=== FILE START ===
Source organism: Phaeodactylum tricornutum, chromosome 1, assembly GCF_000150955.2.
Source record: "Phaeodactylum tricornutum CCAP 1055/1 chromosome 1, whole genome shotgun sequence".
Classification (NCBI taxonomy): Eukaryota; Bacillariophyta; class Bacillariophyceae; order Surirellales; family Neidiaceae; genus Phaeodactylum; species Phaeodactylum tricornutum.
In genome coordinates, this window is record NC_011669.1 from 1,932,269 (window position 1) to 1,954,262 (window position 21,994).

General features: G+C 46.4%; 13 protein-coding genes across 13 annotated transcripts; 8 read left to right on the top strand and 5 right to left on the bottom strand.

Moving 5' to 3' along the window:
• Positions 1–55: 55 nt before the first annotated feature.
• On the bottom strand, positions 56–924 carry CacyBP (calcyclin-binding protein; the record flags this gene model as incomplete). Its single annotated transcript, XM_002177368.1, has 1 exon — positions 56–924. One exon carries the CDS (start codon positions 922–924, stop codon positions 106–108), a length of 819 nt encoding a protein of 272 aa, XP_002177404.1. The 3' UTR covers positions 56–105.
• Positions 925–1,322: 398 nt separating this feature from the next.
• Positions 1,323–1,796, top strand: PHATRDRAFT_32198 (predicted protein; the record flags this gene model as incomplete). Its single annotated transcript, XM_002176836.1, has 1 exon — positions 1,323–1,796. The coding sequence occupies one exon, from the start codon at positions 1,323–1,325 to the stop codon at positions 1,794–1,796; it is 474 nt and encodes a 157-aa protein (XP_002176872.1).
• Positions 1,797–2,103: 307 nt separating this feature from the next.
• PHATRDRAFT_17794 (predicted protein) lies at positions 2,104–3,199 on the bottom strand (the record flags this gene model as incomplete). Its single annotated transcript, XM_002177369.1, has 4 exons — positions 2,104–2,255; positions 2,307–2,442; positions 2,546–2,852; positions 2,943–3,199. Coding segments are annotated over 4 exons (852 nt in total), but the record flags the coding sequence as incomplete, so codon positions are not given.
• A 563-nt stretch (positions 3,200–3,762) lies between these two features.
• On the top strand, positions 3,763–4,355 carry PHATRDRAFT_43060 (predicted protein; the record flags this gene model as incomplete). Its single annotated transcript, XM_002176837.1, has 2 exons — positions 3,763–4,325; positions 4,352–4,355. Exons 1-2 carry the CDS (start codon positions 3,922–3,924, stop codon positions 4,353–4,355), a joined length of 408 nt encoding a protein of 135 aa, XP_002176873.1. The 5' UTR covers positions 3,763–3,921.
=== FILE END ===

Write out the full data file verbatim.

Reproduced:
Source organism: Phaeodactylum tricornutum, chromosome 1, assembly GCF_000150955.2.
Source record: "Phaeodactylum tricornutum CCAP 1055/1 chromosome 1, whole genome shotgun sequence".
Classification (NCBI taxonomy): Eukaryota; Bacillariophyta; class Bacillariophyceae; order Surirellales; family Neidiaceae; genus Phaeodactylum; species Phaeodactylum tricornutum.
In genome coordinates, this window is record NC_011669.1 from 1,932,269 (window position 1) to 1,954,262 (window position 21,994).

General features: G+C 46.4%; 13 protein-coding genes across 13 annotated transcripts; 8 read left to right on the top strand and 5 right to left on the bottom strand.

Moving 5' to 3' along the window:
• Positions 1–55: 55 nt before the first annotated feature.
• On the bottom strand, positions 56–924 carry CacyBP (calcyclin-binding protein; the record flags this gene model as incomplete). Its single annotated transcript, XM_002177368.1, has 1 exon — positions 56–924. One exon carries the CDS (start codon positions 922–924, stop codon positions 106–108), a length of 819 nt encoding a protein of 272 aa, XP_002177404.1. The 3' UTR covers positions 56–105.
• Positions 925–1,322: 398 nt separating this feature from the next.
• Positions 1,323–1,796, top strand: PHATRDRAFT_32198 (predicted protein; the record flags this gene model as incomplete). Its single annotated transcript, XM_002176836.1, has 1 exon — positions 1,323–1,796. The coding sequence occupies one exon, from the start codon at positions 1,323–1,325 to the stop codon at positions 1,794–1,796; it is 474 nt and encodes a 157-aa protein (XP_002176872.1).
• Positions 1,797–2,103: 307 nt separating this feature from the next.
• PHATRDRAFT_17794 (predicted protein) lies at positions 2,104–3,199 on the bottom strand (the record flags this gene model as incomplete). Its single annotated transcript, XM_002177369.1, has 4 exons — positions 2,104–2,255; positions 2,307–2,442; positions 2,546–2,852; positions 2,943–3,199. Coding segments are annotated over 4 exons (852 nt in total), but the record flags the coding sequence as incomplete, so codon positions are not given.
• A 563-nt stretch (positions 3,200–3,762) lies between these two features.
• On the top strand, positions 3,763–4,355 carry PHATRDRAFT_43060 (predicted protein; the record flags this gene model as incomplete). Its single annotated transcript, XM_002176837.1, has 2 exons — positions 3,763–4,325; positions 4,352–4,355. Exons 1-2 carry the CDS (start codon positions 3,922–3,924, stop codon positions 4,353–4,355), a joined length of 408 nt encoding a protein of 135 aa, XP_002176873.1. The 5' UTR covers positions 3,763–3,921.